February is celebrated as Black History Month, however, African American's contribution to their country, deserve more than one month of celebration. Oscar-winning (Best Performance by an Actor in a Supporting Role, Million Dollar Baby 2004) and outspoken actor Morgan Freeman, has said, “I don't want a Black History Month. Black history is American history.” I quite agree with Mr. Freeman when he states that Black history is American history. Here are just a few inventors who happened to be Americans of color, who made contributions so great that they changed history.
Dr. Charles R. Drew (1904-1950). Dr. Drew created the concept of saving or ‘banking’ blood until it was needed for blood transfusions. Today these ‘blood banks’ continue to save lives all across the world. In 1981 Dr. Drew’s portrait appeared on a stamp when the United States Postal Service paid tribute to Great Americans. The Charles R. Drew University of Medicine and Science in California is named in his honor and carries his mission of teaching and saving lives.
For more information see: Charles R. Drew University of Medicine and Science
The Charles R. Drew house in Arlington County, Virginia is listed as a National Historic Landmark - May 11, 1976.
http://www.cr.nps.gov/nhl/designations/Lists/VA01.pdf , P.1
Garrett Morgan (1875-1963).“Walk, Don’t Walk--Walk, Don’t Walk.” We see these traffic signals everywhere, and don’t give them much thought, unless we are late for an appointment, then we pray for the light to change, or not, depending upon our situation and our destination. These Walk, Don't Walk signs first appeared in New York City, New York in 1952. Almost 30 years after Garrett Morgan received a patent for his traffic signal in November, 1923. Morgan was not the first person with the idea of a traffic signal, but his is the one that was purchased by the General Electric Corporation for $40,000.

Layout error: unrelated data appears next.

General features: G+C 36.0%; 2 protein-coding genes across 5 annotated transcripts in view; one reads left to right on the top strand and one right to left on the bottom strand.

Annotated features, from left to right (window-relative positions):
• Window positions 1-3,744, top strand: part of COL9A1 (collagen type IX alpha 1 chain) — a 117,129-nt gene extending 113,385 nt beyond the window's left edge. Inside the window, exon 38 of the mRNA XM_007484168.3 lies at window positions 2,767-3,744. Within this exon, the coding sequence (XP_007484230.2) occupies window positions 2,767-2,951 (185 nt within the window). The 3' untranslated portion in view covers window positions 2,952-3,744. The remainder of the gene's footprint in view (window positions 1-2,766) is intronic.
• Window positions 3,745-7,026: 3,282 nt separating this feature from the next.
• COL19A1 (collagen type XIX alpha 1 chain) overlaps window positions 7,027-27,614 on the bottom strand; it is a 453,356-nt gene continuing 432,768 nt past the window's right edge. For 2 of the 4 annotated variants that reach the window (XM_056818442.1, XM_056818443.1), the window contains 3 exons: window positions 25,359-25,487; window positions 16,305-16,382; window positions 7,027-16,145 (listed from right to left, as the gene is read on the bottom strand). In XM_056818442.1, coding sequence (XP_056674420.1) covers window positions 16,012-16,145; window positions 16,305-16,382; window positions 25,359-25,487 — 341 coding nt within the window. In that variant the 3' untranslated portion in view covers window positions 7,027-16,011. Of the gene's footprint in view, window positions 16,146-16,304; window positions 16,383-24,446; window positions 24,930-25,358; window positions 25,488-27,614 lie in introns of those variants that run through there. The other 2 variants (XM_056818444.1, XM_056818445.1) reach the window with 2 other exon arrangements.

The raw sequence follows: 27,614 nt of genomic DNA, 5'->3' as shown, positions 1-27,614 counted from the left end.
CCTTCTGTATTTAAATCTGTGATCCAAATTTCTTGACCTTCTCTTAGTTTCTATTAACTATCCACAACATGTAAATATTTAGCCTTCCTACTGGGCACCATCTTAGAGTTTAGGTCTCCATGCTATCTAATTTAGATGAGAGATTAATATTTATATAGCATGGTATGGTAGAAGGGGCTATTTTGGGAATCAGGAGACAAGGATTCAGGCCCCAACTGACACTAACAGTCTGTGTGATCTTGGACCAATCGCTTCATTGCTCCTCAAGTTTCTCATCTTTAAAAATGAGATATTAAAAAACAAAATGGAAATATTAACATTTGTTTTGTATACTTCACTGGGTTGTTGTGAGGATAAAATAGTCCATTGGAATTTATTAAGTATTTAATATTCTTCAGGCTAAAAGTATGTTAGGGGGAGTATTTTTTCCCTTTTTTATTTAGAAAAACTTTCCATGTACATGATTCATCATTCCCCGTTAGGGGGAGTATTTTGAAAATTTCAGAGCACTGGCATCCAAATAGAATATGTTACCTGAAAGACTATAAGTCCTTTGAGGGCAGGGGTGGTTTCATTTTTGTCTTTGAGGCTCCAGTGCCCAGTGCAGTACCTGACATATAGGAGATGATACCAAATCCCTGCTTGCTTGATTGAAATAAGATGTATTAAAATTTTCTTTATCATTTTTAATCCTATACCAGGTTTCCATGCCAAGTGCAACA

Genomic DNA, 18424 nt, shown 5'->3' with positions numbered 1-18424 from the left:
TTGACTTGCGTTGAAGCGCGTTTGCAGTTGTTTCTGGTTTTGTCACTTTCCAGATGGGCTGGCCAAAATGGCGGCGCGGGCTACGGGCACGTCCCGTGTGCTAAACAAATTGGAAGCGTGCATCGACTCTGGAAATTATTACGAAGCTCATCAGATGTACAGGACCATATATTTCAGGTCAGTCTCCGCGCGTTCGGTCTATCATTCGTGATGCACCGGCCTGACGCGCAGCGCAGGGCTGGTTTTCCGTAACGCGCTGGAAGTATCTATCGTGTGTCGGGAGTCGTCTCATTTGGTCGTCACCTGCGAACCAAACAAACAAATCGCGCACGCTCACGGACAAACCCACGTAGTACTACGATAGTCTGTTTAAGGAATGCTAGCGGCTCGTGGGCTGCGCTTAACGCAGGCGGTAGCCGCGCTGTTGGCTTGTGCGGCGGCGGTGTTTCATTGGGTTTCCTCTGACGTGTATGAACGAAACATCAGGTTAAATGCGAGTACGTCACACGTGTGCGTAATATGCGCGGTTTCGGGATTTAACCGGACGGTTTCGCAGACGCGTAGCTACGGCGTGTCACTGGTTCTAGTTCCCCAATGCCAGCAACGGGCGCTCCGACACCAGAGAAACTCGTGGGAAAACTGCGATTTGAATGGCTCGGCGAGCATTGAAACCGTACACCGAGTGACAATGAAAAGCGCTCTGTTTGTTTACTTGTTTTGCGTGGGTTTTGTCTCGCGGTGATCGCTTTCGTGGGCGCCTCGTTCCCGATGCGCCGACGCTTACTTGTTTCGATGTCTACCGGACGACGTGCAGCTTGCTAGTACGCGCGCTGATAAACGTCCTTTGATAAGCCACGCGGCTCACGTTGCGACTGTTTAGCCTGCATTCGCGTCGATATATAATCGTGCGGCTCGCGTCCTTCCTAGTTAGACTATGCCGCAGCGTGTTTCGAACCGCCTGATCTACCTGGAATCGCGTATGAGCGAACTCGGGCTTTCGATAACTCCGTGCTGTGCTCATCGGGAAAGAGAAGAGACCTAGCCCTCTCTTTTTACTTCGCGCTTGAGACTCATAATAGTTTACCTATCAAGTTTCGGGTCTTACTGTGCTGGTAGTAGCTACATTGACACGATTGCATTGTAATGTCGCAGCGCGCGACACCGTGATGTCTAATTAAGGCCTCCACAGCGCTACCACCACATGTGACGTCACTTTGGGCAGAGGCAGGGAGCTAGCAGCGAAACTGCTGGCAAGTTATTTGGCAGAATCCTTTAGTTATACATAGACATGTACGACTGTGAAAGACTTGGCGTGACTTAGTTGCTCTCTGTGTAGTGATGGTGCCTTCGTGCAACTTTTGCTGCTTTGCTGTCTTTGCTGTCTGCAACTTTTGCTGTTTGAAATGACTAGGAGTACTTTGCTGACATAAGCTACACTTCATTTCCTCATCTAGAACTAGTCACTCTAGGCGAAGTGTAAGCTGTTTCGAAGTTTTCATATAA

And, where would we be without the gas mask? Garrett Morgan also received a patent on his “Safety Hood and Smoke Protector" in the early 1900's. In 1916 he used his Safety Hood and Smoke Protector to help rescue men who were trapped under water in an underground tunnel. Later, the safety hood, refined for military use allowed soldiers to protect themselves from noxious gas in World War I. There were other Morgan inventions, which helped to make life a little easier. However, with the invention of the traffic light and the gas mask, Garret Morgan made a place for himself in history.
"As word spread across North America and England about Morgan's life-saving inventions, such as the gas mask and the traffic signal, demand for these products grew far beyond his home town. He was frequently invited to conventions and public exhibitions around the country to show how his inventions worked. (fhwa.dot.gov)
For more information concerning Garrett Morgan see Federal Highway Administration - United States Department of Transportation
They Made America, PBS
Sarah Boone. Boone’s invention does not save lives, nor does it advise you when to walk, as you are trying to cross a busy street. But, her invention is used somewhere in the world every single day. Sarah Boone invented the ironing board. No longer would women have to iron on the floor or a table. They did not have to find a board to put across a couple of chairs. Boone’s invention must have been a Godsend to women everywhere for whom ironing was a daily chore. Much like ironing boards today, Ms. Boone’s board was padded and had legs that collapsed when not in use. Sarah Boone’s ironing board was patented in 1892.
For more information about African American inventors these sites: http://www.blackinventor.com or for invention information, worldwide, browse http://www.enchantedlearning.com/inventors/1900b.shtml
Sources: Charles R. Drew University of Medicine and Science in California, National Highway Traffic Safety Administration, USA, History Black Landmarks A Traveler’s Guide by George Cantor, Enchantedlearning.com, National Historic Landmarks Survey, City of Cleveland, Division of Water; and the Department of Commerce's U.S. Patent and Trademark Office Web site.